Press releases

New publication \ When the 'War Attitude' persists: How Pro-Government Militias affect Society in the Long Run

More than 20 years have passed since the end of the civil wars in Sierra Leone and Liberia, violent conflicts that once involved numerous pro- and anti-government militias. However, networks of former combatants still exist in both countries. This Paper examines the long-term political and social impact of pro-government militias (PGMs).

Fiona Wilshusen, author of the SAD-Nexus-Paper 2022, points out that ex-combatants may remain a threat to peace and security long after the end of the civil wars in Liberia and Sierra Leone: 'Former (pro-government) combatants, regardless of their previous affiliation, represent a potential instrument for exercising political violence—even in the long term'. This is particularly true with elections just around the corner in both countries.
At the political level, a long-term problem emerges that has so far not been solved even by interventions such as disarmament, demobilisation and reintegration (DDR) programmes, security sector reform (SSR) or the establishment of the Special Court in Sierra Leone. Political actors willing to use violence as a political tool are likely to resort to former PGMs. By using networks of former (pro-government) combatants, the political elite in Sierra Leone and Liberia can use political violence while avoiding accountability. Fiona Wilshusen points out: 'It is striking that in both cases—and thus regardless of whether or not the Special Court has indicted the faction leaders or former warlords actively engaged in national politics—the networks of former fighters persist the closest they are to the political elite, the political parties and the government'.

Moreover, the analysis shows that networks of former combatants also affect societal relations, namely the level of trust within a society. They are often still perceived as having a ‘war attitude’ and ready to resort to violence at any time. Fiona Wilshusen concludes: 'These findings imply that the social embedding and the subsequent control of a combatant’s behaviour during fighting may also determine post-war social relations'.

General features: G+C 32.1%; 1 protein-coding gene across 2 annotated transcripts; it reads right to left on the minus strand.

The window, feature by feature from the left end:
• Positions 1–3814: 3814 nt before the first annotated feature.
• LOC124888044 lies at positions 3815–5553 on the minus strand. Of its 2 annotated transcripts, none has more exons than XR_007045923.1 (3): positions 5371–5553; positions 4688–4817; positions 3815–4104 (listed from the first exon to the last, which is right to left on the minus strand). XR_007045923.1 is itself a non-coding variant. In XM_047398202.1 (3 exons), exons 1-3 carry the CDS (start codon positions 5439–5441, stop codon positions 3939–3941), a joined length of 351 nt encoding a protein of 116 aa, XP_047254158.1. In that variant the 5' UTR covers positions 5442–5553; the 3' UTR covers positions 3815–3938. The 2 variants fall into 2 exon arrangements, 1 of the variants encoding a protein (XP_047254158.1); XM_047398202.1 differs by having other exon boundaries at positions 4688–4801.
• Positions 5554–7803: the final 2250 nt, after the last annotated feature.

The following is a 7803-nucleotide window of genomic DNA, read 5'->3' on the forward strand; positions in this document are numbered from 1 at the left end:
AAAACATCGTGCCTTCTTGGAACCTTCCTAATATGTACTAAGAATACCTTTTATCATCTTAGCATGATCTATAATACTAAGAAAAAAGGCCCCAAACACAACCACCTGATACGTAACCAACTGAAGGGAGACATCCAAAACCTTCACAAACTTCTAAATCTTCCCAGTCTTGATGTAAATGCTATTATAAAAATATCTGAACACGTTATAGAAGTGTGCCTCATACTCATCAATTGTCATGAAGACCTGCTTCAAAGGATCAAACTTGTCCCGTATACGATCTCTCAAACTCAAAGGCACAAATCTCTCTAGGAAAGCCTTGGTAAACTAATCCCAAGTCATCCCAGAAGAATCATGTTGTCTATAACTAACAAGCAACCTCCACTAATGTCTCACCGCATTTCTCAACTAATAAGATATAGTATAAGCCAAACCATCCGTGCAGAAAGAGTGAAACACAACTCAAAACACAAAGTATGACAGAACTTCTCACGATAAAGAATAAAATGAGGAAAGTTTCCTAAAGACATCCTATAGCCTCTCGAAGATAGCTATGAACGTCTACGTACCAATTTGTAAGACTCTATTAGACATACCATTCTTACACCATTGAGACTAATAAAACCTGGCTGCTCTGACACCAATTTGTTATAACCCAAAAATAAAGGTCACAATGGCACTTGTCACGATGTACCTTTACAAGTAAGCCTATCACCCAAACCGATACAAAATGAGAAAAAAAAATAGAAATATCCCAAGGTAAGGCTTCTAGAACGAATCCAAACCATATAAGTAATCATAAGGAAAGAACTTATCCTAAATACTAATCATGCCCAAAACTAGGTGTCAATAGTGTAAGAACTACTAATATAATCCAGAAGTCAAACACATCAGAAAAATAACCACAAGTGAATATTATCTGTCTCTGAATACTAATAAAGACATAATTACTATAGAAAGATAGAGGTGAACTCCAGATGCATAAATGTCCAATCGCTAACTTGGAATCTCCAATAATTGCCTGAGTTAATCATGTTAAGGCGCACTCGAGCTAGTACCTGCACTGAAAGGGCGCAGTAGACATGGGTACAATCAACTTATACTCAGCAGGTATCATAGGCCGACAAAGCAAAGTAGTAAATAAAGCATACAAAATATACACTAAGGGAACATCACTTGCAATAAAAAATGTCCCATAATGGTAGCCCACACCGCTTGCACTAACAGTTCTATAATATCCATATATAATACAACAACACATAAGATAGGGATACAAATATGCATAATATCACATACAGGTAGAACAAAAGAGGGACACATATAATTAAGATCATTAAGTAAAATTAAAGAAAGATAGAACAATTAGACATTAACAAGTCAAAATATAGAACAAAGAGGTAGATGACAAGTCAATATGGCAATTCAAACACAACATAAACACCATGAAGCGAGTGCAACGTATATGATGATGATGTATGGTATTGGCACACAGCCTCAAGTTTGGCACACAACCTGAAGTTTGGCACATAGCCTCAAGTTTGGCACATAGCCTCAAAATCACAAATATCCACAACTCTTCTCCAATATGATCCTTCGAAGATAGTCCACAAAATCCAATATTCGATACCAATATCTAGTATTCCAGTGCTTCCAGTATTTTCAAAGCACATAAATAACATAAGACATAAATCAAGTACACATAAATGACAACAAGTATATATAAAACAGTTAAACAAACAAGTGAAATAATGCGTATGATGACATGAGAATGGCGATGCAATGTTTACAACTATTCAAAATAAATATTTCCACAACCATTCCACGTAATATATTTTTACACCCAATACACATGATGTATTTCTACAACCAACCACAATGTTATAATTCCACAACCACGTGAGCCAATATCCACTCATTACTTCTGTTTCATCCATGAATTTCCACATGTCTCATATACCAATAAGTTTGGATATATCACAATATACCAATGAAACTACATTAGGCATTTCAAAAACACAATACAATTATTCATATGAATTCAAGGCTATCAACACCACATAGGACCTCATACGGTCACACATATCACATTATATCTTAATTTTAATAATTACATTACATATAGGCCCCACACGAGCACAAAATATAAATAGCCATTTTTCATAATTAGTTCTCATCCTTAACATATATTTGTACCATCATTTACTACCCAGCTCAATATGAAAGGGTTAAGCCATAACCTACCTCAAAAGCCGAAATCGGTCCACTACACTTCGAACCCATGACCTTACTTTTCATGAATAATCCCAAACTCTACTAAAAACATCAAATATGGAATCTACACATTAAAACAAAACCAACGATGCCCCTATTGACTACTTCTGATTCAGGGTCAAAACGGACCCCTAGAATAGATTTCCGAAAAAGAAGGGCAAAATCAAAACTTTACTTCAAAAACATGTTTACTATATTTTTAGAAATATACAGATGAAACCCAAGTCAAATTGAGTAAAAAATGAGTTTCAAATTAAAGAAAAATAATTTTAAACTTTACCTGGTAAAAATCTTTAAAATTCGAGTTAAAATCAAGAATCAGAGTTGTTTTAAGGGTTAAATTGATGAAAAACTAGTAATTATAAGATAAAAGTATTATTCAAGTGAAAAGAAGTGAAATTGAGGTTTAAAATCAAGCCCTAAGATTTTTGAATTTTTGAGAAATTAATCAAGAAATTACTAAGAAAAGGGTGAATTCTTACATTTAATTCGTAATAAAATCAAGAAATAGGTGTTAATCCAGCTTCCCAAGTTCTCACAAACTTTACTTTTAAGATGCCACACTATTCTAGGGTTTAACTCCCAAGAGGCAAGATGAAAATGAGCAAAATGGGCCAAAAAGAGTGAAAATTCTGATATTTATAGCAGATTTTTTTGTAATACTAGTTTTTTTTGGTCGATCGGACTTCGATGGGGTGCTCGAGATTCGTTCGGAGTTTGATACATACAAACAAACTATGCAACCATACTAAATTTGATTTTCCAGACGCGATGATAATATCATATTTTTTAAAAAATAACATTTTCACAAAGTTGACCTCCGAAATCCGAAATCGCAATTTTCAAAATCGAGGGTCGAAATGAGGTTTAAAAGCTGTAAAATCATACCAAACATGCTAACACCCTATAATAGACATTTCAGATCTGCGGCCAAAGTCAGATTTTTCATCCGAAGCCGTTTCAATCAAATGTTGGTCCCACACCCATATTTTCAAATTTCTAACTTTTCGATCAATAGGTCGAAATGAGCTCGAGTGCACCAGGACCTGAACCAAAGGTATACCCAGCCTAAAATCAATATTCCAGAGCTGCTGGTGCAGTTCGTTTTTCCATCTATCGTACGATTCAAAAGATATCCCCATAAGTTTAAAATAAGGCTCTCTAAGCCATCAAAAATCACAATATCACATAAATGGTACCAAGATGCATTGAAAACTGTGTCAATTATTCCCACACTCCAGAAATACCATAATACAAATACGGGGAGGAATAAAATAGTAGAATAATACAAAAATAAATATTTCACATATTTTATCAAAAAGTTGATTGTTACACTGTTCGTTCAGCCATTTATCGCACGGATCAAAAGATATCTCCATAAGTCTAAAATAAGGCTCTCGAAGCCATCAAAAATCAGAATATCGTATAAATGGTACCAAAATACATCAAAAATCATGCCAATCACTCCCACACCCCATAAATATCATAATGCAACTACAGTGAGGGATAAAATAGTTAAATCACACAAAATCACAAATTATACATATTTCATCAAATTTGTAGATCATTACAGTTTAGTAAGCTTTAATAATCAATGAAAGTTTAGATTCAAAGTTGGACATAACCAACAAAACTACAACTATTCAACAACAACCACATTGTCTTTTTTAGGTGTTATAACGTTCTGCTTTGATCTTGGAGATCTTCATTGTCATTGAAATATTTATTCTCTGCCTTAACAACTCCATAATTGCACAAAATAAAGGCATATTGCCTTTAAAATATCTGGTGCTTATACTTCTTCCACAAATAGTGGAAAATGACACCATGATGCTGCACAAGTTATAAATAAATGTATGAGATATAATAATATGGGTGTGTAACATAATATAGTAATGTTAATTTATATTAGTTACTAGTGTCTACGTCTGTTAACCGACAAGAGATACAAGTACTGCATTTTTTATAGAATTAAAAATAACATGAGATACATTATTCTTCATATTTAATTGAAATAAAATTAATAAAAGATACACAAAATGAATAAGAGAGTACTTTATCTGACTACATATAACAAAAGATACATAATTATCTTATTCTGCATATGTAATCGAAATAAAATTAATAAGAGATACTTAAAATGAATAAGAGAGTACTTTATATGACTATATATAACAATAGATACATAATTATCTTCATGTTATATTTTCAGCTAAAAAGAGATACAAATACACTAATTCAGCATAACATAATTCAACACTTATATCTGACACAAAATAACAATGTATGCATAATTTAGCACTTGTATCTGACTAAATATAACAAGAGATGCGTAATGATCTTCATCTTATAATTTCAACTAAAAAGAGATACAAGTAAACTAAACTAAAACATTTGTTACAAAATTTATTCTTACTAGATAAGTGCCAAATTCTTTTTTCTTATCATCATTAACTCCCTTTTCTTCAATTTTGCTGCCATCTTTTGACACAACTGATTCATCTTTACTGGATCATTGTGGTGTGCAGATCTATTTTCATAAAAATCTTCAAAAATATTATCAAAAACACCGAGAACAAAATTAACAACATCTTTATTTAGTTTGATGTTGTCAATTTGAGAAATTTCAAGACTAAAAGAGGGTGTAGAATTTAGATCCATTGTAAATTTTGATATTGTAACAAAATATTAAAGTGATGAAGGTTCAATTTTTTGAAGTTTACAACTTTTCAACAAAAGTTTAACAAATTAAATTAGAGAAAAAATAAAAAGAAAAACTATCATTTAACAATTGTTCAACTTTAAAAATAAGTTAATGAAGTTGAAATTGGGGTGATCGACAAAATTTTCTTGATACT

As a consequence, the analysis has shown that the actual perception of former PGMs is more complex. Depending on the region and former pro-government combatants’ civil war history, they may also promote peace and security. The author notes: 'The case of Sierra Leone, where the Kamajor acted primarily as defenders of their communities of origin, highlights that the picture is not as clear-cut as perceptions and relations within the wider society may differ. In their stronghold Bo, former Kamajor are now not only respected community members but also perceived as security providers'.
Find the publication When the 'War Attitude' persists: How Pro-Government Militias affect Society in the Long Run SAD-Nexus Papers are published once a year with funding by the German Federal Ministry for Economic Cooperation and Development (BMZ).
Press release "New publication \ When the 'War Attitude' persists: How Pro-Government Militias affect Society in the Long Run" (pdf)